Moreover, while the Examples disclose the use of generally cylindrical feed rods, the claimed invention is not necessarily limited to that geometry. Other shapes could also be co-extruded in the manner of the present invention.

If desired, and after the feed rod has been extruded and a green ceramic fiber has been provided in the manner of the present invention, one may apply at least one further layer of a ceramic-laden composition comprising a thermoplastic polymer and at least about 40 vol. % of a ceramic particulate onto the fiber. When this scenario is undertaken, one essentially forms another feed rod, a second feed rod. This second feed rod may then be extruded to provide a green monofilament ceramic fiber having multiple layers of ceramic-laden compositions. This step may, if desired, be repeated any number of times. A second, and related, scenario provides for a further layer of ceramic-laden composition being layered onto an existing layer before the feed rod is extruded, i.e., the core material may be surrounded by one, two, or several layers of ceramic compositions. In either scenario, however, the ceramic particulate in each further layer should differ from that contained in the composition onto which the one further layer is applied.

After one ceramic fiber has been extruded, it may, if desired, be extruded with at least one other such fiber of the same or different composition and/or texture to provide a multifilament ceramic fiber. This may be achieved by molding a number of such fibers to form a new multifilament feed rod, and then extruding that newly formed feed rod. This process may be repeated any number of times to provide a multifilament fiber having very small, i.e., fine, filament diameters. Of course, the temperature and feed rate of the multifilament feed rod should be controlled to ensure that the geometry of the feed stock is not altered during extrusion. The multifilament green ceramic fibers provided by the foregoing process may be arranged to provide a green fibrous monolithic ceramic. It is believed that, because such fibers contain a great number of fine filaments, the monolith prepared from such fibers will possess greater strength that monoliths prepared using a monofilament fiber of an equivalent diameter.

After the coextruded product, either monofilament or multifilament, has been prepared, it can further be shaped by known means to produce green ceramic articles, such as green fibrous monoliths. Typically, the coextruded fiber or fibers will be molded by pressing in an appropriate mold at a temperature and pressure which will cause the fibers to form a solid, dense body from the individual mono- or multi-filament fibers. Any shape which can be compression molded or otherwise formed by plastic deformation can be obtained with the coextruded product. The molded article thus obtained is a ceramic "green body." The ceramic green body so molded has the desired texture created by the arrangement of the coextruded fibers. For example, a uniaxially aligned fibrous monolith can be obtained by the uniaxial lay-up of the coextruded fibers prior to molding, a random felt fibrous monolith can be obtained by molding randomly arraigned coextruded fiber, or a woven architecture can be obtained by molding a shape from previously woven coextruded green fiber. The coextruded product permits a wide variety of composite architectures to be fabricated in a molded green body.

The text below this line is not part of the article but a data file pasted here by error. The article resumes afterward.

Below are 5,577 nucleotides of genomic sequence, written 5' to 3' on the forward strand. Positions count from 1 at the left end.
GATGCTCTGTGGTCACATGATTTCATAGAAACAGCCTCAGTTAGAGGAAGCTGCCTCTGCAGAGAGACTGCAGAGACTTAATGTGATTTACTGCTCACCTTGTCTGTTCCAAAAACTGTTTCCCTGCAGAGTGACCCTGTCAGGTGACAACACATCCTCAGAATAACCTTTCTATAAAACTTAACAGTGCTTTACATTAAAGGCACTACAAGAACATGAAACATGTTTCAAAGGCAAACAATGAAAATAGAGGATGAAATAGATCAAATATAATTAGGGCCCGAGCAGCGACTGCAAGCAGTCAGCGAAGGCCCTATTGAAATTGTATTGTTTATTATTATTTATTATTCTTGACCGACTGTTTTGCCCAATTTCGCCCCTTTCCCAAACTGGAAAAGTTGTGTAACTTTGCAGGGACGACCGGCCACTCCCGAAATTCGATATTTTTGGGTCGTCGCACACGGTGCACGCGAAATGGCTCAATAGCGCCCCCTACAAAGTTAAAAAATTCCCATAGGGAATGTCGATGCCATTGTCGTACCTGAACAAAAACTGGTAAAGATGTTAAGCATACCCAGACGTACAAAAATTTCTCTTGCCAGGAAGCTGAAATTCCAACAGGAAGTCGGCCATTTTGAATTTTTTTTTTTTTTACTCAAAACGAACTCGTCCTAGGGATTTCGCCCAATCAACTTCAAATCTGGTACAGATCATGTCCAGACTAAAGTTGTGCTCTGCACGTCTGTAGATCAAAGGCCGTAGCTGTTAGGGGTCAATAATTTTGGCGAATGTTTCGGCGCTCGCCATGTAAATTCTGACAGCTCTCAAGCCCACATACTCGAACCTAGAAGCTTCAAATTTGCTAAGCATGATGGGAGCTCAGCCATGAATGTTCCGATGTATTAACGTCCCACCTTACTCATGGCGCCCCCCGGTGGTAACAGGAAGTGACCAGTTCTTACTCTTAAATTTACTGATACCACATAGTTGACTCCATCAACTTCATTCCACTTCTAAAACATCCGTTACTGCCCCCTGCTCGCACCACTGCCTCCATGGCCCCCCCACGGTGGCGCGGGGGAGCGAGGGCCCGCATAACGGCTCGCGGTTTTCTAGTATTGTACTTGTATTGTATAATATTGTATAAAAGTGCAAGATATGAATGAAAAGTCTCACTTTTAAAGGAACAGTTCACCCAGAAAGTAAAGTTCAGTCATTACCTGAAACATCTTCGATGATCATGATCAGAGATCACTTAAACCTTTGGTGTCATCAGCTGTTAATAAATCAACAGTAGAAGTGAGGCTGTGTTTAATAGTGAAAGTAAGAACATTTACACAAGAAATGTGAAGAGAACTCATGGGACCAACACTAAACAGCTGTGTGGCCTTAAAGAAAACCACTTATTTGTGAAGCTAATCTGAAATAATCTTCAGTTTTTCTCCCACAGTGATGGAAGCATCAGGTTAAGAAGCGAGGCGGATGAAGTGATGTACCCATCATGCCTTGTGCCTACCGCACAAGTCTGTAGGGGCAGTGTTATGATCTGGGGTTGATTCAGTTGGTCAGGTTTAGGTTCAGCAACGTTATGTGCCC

Another important aspect of the coextruded product is that it serves as a ceramic green body, and hence can be treated to produce a ceramic article. This implies that the polymer and organic processing aids can be removed by one of the methods commonly employed in the field of ceramics, without damaging the molded article. One such example of polymer removal (or "binder burnout") is slow baking the green article to about 500° C., with a heating schedule determined by the characteristics of the polymer, the powder, and the geometry of the molded article, using techniques known in the art of molded ceramics and powder metallurgy. The ceramic body formed thereby may then be densified, by sintering or pressure sintering, to produce a high quality ceramic article, e.g., a fibrous monolith.

The conditions for sintering or pressure sintering are peculiar to the particular material. For a given material system, the densification conditions for textured ceramic composite made from coextruded product are similar to the conditions for the same material made with ordinary powder processing. Thus, such densification conditions can be readily determined by one skilled in the ceramic art.

The following examples further illustrate the present invention but, of course, should not be construed as in any way limiting its scope.

EXAMPLE 1

This example illustrates the preparation of a silicon nitride/boron nitride monofilament fiber in accordance with one aspect of the present invention.

1. Silicon nitride compound:

A. Sinterable silicon nitride powder (E-10, UBE Chemical, Tokyo, Japan) mixed with sintering aids (9 wt % yttria powder and 3 wt % alumina powder): 37.23 g

B. Ethylene Vinyl Acetate copolymer: 7.65 g

C. Heavy Mineral oil: 3.21 g

2. Boron nitride compound:

A. Boron nitride powder (HCP, Advanced Ceramic Corporation, Cleveland, Ohio): 24.75 g

B. Ethylene Vinyl Acetate copolymer: 10.34 g

C. Methoxypolyethylene Glycol (MW 550): 0.75 g